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Talking About Your Birth Plan or Postpartum Struggles? Try this.

Pregnant folks and new parents, you deserve to be able to share your struggles and worries with people in your life and be truly heard and validated. Sadly, what happens more often than not is that when you share a bit about what's going on for you, you are met with a doomsday response about how much worse it will be later on.

Here's a common scenario:

A pregnant person calls a friend who has a new baby, looking to get some encouragement or genuinely helpful tips.

"Hey! I've got really sore hips lately, and it's making it hard to sleep."

"Oh, I know. Just wait! It's going to get so much worse in the third trimester!" the friend replies, thinking they're doing a favour by letting them know.

Then that friend, who has a one month old baby, goes out later to see her sister.

"How's it going?" the sister asks.

"Well, he slept for a four hour stretch last night, so that was a win! But I'm still exhausted."

The sister says, "Just wait til he starts teething! He'll be up all night again!"

There's also the all-too-common response to someone talking about their upcoming birth.

"I'm planning a home birth, and I'm a little bit nervous but mostly excited."

"Oh, did I tell you about my sister's birth? She was aiming for natural, but... [insert very unhelpful and traumatic birth story here]."

Why? Why is this a common response to someone who is seeking encouragement? Why do people want to throw an even worse possible future in front of someone who is in the midst of an already tender present? And how can you respond after someone drops one of these doomsday bombs on you? Let's take a look.

Many times, someone who has gone through something tough (like pregnancy, birth, and being a new parent), has some unhealed hurts or trauma from those experiences. So when you show up with your own hurts and trials, it reminds them of theirs. Perhaps their own birth experience or their baby's teething nights were really tough for them, and they weren't heard, validated or well supported in that time. Now they are talking with someone who is facing what they faced, and they want this person to know that it's going to be hard! They want to prepare you, so you can steel yourself for what may be coming. The problem is, this doesn't actually help either of you. They aren't healing their own hurts by spouting out their troubles again, and you are now left carrying their heaviness on top of yours (whether the story is about them or someone they know).

These interactions can leave you feeling even lower than you might have been feeling, when what you wanted was for someone to say, "Oh, I hear you. I remember those days, when my pelvis started to loosen and open so my baby could come down. You must be pretty sore. Something that really helped me was sleeping with a hot water bottle on my hips". Or, "Oh, wow! Four hours is a great stretch at this stage! Hopefully you get some more nights like that." Or, "Yes, you are doing everything you can to prepare for a wonderful birth. I believe in you!"

The knee-jerk response people have is to tell you to harden yourself, to steel yourself for what's to come, when what would be more helpful would be encouragement to soften into what is happening. If your latest struggle is sore hips, for example, you could step back and wonder what your body is telling you. Do you need to slow down a little? Or do more mindful movement throughout your days? You could learn about the hormones at play that are encouraging your pelvis to loosen, which will allow your baby to pass through when the time comes. You could seek out some body-balancing stretches or exercises (there are lots of great free resources on, or see a professional body-worker (chiropractor, RMT, etc.) if that's available to you. Working with what is happening is much more effective than worrying about what might (or might not) happen later.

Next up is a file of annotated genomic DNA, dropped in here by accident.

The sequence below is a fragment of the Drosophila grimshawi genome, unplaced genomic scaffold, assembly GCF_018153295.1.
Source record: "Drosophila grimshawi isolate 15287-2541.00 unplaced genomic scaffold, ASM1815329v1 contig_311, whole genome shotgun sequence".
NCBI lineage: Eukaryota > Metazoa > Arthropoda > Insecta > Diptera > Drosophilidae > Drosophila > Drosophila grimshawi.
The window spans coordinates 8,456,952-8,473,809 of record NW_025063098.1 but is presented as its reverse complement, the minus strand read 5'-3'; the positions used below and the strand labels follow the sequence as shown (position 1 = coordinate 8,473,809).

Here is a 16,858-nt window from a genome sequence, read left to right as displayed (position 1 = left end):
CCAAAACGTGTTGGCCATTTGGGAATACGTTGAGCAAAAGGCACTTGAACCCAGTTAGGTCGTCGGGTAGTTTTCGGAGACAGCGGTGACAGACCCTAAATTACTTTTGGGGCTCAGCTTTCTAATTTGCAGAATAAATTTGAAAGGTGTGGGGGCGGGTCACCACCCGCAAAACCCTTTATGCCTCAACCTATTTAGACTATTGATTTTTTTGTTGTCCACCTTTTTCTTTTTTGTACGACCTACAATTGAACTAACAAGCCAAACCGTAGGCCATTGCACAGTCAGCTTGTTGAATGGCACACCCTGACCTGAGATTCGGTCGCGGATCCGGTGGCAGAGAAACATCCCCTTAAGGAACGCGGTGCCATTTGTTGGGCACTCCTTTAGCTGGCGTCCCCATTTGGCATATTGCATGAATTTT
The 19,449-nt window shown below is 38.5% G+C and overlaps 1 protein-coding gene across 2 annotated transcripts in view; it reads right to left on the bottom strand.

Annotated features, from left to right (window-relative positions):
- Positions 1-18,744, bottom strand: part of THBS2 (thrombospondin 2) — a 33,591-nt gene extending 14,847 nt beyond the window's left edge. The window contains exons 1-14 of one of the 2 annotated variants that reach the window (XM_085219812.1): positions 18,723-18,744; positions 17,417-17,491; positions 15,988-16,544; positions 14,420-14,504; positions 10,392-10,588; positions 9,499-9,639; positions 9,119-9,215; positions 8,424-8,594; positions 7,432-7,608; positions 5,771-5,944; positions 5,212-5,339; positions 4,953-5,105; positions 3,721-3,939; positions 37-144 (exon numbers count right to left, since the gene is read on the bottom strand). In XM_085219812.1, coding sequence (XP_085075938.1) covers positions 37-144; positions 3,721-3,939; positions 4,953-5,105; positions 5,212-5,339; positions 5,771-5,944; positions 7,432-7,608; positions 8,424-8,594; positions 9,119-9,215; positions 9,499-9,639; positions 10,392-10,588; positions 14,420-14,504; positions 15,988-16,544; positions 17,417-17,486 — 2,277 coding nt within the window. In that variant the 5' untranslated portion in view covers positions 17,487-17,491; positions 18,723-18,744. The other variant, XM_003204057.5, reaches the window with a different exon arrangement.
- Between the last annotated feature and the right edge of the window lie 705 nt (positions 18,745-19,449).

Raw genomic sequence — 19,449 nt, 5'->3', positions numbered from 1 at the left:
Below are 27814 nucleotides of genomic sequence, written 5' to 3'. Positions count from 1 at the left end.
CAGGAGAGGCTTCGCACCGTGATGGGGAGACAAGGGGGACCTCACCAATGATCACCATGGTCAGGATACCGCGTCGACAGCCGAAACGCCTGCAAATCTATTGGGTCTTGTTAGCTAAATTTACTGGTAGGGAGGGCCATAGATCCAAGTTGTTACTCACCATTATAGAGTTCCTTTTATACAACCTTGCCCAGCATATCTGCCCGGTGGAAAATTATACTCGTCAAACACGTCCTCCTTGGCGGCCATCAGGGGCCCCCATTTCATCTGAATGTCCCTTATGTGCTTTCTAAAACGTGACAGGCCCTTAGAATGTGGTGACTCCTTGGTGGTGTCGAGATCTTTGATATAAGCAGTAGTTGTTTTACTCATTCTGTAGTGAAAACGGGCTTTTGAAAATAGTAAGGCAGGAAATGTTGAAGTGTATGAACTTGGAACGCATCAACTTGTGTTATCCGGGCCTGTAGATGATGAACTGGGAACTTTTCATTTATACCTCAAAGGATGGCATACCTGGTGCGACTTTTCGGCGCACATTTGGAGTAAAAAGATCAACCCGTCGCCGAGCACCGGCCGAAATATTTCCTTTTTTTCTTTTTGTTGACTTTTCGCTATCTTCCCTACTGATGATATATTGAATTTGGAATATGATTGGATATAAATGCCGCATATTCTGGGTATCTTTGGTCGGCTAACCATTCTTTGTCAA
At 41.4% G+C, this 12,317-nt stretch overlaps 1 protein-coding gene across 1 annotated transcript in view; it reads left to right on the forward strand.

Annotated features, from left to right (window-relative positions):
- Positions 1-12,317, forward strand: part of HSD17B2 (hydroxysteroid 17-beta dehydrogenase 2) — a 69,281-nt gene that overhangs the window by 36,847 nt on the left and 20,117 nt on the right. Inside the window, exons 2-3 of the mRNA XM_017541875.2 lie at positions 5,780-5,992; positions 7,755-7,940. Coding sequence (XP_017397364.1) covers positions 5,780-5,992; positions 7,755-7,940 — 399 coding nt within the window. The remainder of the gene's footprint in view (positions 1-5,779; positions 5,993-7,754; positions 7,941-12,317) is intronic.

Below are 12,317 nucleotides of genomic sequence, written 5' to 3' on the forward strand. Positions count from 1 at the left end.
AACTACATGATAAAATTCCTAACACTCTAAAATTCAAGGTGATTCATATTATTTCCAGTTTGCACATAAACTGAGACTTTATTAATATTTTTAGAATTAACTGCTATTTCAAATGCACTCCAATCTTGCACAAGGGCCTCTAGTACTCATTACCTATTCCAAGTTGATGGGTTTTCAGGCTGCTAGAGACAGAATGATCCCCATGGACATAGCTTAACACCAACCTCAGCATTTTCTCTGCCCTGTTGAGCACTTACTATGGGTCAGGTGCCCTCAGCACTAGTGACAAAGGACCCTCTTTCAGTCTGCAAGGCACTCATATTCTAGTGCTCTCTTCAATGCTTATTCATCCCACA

So, what can you do when someone piles their own unhealed hurts on you like this? First, take a deep breath. If you need a few more, take those, too. While you're breathing, you can take stock of how much energy you want to put into this conversation. If it's a random stranger or an acquaintance telling you their cousin's traumatic birth story, you could just say, "This is not helpful. Goodbye." And walk away. If it's someone you care about, and you want them to learn how to be there for you, you could start with validating their own experience. Something like, "Oh, I didn't know it was so hard for you when he was teething. I'm sorry you didn't get the support you needed."

This gives them a moment to be seen and heard, after which they will hopefully respond with the encouragement or advice you were seeking. If they don't, and if you are up for it, you could ask for it. "You know, I'm really just needing someone to say they've been there, and that I've got this".

Pregnancy and the postpartum period are times when people tend to be especially sensitive to the input of others. It is so important that you are able to filter out the stuff other people dump on you that isn't helpful, and not take it on yourself. You can do this using visualization if that works for you; maybe putting a protective bubble around yourself, or letting anything that doesn't lift you up sink down through your feet and into the ground below. You can also try to be proactive in letting the people in your life know what your needs and boundaries are. You might tell family and friends that you only want to hear positive birth stories, for example, or helpful parenting tips. And when they forget, remind them.

Remember, breathe. Take stock of what you want to put into the conversation, then either end it or validate their experience and then state your needs.

You've got this. All of it. I believe in you.

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